The New Deal in New York City 1933-1943

Frank da Cruz
Bronx NY
August 2015
Most recent update: Fri Dec 31 06:58:16 2021
Table of NYC New Deal sites   NYC New Deal Highlights

Imagine a time when millions of people were out of work and the federal government, recognizing that Wall Street and the big banks and corporations were the problem and not the solution, took the initiative and did what the private sector would not do and created jobs for the unemployed:

The New Deal was this nation's finest hour. It wasn't perfect; there were some flaws mainly around racial issues (mostly thanks to the Dixiecrat congressional bloc) and health care (the FDR administration was not able to enact national health care as part of the Social Security Act of 1935 nor on its own in 1939 due to intense conservative opposition). Nevertheless, the New Deal's accomplishments were monumental and an informed 21st-century electorate should know.

New Deal Projects in New York City
Living New Deal NYC map
In New York City we are sur­rounded by New Deal creations that you just can't miss: LaGuardia Airport, the Triborough and Bronx-Whitestone bridges, the Lincoln and Brooklyn-Battery and Queens-Midtown tunnels, most of the Henry Hudson Parkway and Bridge, the FDR Drive, the Belt Parkway, much of the subway system... New Deal work crews (not just laborers, but also architects, engineers, and designers) all over the USA and its territories built roads, highways, bridges, tunnels, subways, levees, dams, aqueducts, power houses, reservoirs, water filtration plants, airports, courthouses, police stations, fire houses, libraries, post offices, public housing, schools, colleges, universities, dormitories, athletic fields, stadiums, auditoriums, coliseums, memorials, museums, clinics, hospitals, laboratories, sanitariums, community centers, markets, zoos, parks, playgrounds, recreation centers, swimming pools, bathhouses, beaches, ports, piers, wharves, lighthouses, warehouses... Plus an untold amount of infrastructure: paving, water mains, sewers, waste disposal plants, breakwaters, powerhouses, electric and telephone transmission lines, traffic signals, fire alarms, ... Meanwhile other New Deal crews planted billions of trees and developed natural resources and national parks all over the country, while others painted murals, wrote guidebooks, created sculptures, performed plays, and made music. All this on a scale never seen before or since; a legacy that we all enjoy and depend upon to this day...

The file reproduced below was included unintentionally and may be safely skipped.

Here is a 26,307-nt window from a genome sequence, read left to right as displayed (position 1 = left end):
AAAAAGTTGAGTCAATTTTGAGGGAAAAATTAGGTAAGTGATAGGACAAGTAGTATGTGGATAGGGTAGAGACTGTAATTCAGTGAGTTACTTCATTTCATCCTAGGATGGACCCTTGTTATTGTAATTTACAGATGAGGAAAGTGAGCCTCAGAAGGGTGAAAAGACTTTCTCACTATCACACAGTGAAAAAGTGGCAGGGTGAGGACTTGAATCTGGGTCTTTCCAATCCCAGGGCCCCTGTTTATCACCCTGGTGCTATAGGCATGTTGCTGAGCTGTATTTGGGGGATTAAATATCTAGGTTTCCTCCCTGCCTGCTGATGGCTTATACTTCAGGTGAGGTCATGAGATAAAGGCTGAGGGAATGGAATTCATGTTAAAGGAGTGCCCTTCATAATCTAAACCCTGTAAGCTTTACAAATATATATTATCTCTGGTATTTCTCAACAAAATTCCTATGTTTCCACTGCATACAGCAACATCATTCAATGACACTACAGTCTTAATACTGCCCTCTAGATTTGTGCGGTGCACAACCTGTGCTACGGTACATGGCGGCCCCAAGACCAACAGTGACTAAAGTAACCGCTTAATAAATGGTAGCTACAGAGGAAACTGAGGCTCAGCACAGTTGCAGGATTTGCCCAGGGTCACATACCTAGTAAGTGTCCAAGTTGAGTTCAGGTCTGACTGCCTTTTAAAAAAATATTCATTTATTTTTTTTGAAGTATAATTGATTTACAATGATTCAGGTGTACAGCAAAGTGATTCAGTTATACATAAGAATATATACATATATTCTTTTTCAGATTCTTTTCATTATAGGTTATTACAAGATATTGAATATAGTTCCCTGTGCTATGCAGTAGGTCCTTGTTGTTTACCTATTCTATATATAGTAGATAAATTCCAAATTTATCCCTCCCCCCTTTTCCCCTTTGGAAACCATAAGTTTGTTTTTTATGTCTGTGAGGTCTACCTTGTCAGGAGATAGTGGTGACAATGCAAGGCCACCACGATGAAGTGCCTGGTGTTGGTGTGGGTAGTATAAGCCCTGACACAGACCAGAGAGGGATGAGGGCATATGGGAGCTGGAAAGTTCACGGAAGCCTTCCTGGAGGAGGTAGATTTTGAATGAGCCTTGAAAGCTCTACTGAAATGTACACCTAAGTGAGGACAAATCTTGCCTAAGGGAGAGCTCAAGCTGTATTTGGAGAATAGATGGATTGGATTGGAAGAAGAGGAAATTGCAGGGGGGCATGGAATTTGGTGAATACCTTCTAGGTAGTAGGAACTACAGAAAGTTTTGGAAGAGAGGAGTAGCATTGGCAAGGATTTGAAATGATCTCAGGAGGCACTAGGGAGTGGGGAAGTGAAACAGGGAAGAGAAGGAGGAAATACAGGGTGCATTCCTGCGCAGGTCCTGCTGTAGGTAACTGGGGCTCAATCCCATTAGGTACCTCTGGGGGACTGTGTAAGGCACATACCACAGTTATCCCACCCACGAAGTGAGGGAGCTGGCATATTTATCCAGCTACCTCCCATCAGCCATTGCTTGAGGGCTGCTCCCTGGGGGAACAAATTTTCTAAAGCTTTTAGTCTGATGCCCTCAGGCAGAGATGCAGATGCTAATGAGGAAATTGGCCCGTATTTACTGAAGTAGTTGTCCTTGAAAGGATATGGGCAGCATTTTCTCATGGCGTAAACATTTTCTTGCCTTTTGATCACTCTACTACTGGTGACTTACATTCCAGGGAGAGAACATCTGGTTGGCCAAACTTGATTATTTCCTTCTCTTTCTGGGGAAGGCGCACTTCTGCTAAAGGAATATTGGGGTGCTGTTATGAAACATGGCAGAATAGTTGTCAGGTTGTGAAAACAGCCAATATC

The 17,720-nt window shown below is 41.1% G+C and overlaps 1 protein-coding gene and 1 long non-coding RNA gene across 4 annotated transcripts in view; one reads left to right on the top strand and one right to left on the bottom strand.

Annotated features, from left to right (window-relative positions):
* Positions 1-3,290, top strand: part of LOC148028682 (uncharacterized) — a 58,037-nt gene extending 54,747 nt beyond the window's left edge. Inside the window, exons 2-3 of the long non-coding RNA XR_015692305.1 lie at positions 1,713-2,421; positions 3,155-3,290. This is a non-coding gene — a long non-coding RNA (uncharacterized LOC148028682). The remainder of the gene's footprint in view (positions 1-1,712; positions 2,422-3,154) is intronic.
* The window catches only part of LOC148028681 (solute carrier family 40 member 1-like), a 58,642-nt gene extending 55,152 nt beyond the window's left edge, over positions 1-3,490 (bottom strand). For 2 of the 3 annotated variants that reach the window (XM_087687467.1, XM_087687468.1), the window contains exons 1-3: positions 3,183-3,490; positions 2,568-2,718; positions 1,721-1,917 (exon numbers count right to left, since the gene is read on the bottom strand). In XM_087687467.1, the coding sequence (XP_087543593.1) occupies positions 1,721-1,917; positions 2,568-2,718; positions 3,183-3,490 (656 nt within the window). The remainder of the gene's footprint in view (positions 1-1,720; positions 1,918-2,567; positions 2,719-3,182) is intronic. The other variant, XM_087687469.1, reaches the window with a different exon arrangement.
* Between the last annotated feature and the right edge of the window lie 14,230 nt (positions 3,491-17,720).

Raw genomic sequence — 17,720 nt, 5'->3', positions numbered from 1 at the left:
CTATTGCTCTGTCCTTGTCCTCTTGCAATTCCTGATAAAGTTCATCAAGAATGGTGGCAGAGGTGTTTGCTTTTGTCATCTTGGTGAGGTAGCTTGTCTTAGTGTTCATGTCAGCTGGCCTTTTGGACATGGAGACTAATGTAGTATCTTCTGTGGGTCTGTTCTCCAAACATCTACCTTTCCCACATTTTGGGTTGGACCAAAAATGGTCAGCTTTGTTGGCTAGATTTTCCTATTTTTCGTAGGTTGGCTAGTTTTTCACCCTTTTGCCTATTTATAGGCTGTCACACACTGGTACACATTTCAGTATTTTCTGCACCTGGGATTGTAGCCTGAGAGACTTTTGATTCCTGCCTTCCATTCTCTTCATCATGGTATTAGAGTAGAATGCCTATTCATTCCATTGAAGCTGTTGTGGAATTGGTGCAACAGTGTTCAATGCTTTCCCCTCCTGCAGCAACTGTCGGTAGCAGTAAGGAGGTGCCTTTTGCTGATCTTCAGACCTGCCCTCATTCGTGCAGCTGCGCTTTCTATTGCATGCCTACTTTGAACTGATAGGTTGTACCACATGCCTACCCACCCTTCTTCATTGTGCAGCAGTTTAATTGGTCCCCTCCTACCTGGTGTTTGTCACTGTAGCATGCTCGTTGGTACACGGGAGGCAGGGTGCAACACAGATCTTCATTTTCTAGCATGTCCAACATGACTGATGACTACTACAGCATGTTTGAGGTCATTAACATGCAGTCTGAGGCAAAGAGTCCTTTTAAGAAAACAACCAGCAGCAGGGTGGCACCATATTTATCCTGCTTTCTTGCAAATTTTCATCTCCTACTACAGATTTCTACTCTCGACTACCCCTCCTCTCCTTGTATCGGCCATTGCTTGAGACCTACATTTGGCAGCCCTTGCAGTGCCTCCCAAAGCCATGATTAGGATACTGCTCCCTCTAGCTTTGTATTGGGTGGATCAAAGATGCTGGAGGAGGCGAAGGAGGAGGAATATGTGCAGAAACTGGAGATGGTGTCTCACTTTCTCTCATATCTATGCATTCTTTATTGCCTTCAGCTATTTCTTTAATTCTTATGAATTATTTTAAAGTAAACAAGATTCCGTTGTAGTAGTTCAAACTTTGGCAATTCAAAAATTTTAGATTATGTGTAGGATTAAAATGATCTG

The New Deal wasn't just employment either. Social Security was a New Deal program that has kept countless millions of elderly people out of poverty and can continue to do so indefinitely if our politicians stop attacking it. Another New Deal Program, the FDIC, protects our bank deposits. The Fair Labor Standards Act set maximum hours and mininum wages. The Wagner Act defended workers' rights to organize and to collective bargaining which resulted in the first-ever prosperous working class in this country. Numerous laws and agencies were created to regulate Wall Street and the banks that resulted in widespread stability and well-being until the new era of deregulation.

The great lesson of the last 90 years is that free markets don't work. Left to operate unchecked, they always destroy themselves (quick proof: they were deregulated after the Theodore Roosevelt administration and in the 1920s they collapsed; they were re-regulated in the 1930s and there was no collapse for many decades; then they were increasingly deregulated in the 1980s, 90s, and 2000s and then they collapsed again).  Government's job in a capitalist society is to make sure that capitalism works for everybody and not just the super-rich, or to put it another way, to protect capitalism from itself. But since Nixon, and especially since Reagan, government has abrogated that role and a once-prosperous, productive, and stable nation has degenerated into a dystopia of obscenely rich elite "winners" and vast masses of struggling, stressed, disenfranchised "losers". There is no more production to speak of, no more prosperity except at the very top, no more economic security, no more good jobs, no more leisure, no more secure retirement, no more peace of mind. People who lived through the postwar era understand that this is not an improvement; it's the kind of disaster that results from government abandoning its responsibility to the population and allowing corporations to export jobs, make off with pensions, write every law, and control every single politician (with a few notable exceptions).

The New Deal that worked so well in the 1930s and 40s and the postwar decades has been deliberately wiped from the public consciousness, beginning with the death of Franklin D. Roosevelt on April 12, 1945, to the extent that today, most people have never even heard of it. Or if it was mentioned in school, it was just a phrase with no reality attached to it. What you see on this site is my attempt to fix that. It is the living legacy of a government that put economic justice and the public good before corporate profits. The entire country was mobilized to rebuild itself. And it worked just fine. Ask anybody who lived through the postwar decades. Look around, look at what those millions of workers made in a time when, miraculously, ordinary people were the highest priority of the United States government.